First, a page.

I stopped working on the project a few months ago–I’m notoriously bad at finishing what I start. Writing the descriptions also felt–what’s the word?–contrived, and I felt self-conscious, and so I’d have all these portraits and stories but I’d be too afraid to write them down. I still talk to strangers; I don’t take as many pictures, but I remember the few strangers I wrote about quite vividly. I remember their faces, the spaces where we met, the point in our conversation where you could tell they felt passionately about xyz. And that’s what I’d write about. Some of them emailed me afterwards, or vice versa, to say hi or follow up, to send links or snippets from their book.
A poet whose name I forgot wrote about how, without our inner worlds, we are merely shells. And we all have inner worlds. Sometimes we just get so wrapped up in our own that we forget, or simply don’t engage with, those of others–particularly strangers. We do it all the time. Talking with them and hearing their stories reminds me to peer outside my turtlish shell from time to time.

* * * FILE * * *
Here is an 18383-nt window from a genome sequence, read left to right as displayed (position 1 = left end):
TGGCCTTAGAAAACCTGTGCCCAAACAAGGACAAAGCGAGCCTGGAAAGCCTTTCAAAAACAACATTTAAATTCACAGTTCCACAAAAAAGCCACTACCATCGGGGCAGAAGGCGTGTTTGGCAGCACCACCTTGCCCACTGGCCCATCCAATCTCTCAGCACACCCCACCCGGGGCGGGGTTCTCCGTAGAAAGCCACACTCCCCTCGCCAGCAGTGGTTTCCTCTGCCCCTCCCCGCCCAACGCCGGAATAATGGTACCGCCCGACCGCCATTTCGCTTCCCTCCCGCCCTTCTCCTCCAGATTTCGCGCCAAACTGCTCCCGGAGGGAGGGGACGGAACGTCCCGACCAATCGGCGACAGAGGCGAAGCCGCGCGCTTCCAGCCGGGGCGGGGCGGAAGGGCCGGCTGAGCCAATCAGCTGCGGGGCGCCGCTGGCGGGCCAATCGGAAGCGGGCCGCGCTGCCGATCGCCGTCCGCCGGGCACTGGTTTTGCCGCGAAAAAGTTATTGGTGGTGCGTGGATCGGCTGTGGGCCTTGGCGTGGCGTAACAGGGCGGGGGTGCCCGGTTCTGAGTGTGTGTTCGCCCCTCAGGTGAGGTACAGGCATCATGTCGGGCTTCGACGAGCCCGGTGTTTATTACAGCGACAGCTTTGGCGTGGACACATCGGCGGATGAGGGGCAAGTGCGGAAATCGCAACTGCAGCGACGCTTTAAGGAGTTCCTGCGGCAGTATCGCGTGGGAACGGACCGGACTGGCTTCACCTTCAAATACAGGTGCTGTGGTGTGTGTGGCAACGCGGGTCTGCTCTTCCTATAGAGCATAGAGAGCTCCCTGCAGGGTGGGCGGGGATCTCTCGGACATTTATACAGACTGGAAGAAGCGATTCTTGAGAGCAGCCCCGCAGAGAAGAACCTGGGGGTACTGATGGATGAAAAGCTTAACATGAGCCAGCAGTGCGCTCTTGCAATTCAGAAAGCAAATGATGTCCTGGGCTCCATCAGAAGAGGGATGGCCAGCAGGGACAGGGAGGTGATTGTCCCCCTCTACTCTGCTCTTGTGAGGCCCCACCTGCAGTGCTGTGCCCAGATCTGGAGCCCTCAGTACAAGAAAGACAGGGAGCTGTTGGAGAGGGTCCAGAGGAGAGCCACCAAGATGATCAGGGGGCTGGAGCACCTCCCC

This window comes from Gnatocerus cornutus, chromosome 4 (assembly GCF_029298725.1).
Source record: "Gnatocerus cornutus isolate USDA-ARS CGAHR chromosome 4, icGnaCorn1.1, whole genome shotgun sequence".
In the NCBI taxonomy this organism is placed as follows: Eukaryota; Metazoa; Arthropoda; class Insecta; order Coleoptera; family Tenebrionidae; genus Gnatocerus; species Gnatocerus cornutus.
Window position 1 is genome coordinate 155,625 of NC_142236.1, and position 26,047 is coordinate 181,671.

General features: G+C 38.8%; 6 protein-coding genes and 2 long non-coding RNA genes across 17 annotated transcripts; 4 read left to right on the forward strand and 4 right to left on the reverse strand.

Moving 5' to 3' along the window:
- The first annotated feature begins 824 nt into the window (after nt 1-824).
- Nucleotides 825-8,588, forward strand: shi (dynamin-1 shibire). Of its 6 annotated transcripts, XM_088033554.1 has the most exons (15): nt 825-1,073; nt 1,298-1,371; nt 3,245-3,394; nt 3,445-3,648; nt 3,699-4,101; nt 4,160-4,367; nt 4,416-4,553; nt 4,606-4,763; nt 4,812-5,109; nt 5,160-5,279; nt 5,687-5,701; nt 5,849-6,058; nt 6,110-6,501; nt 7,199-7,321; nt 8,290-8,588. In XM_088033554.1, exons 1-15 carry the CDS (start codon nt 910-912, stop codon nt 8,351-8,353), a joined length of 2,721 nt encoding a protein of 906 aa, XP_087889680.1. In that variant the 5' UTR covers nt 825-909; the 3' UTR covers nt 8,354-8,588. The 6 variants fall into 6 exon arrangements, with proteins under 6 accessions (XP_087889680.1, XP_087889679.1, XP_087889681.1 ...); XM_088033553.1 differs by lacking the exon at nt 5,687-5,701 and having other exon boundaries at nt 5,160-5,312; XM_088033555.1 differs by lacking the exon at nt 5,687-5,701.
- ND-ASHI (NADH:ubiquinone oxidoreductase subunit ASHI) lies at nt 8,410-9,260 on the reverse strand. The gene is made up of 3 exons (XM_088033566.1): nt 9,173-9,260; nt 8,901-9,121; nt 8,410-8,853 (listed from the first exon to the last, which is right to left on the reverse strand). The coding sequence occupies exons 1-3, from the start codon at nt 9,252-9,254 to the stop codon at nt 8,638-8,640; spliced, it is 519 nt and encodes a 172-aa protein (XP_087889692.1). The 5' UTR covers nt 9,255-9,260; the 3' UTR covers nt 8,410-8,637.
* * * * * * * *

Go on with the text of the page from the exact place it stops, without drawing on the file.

Insanity is doing the same thing over and over again and expecting different results; Freud theorizes that we all harbor some childhood wound we’re all seeking to recreate. Mistake one, mistake two, mistake three, mistake four. But four wasn’t insanity. And four wasn’t an old wound. Four was, instead, ironically, cheesily, gradually then all at once, one of the best things to happen. A summery wish granted, a wintry curiosity piqued: reflections in the water (I did it again I did it again I did it again)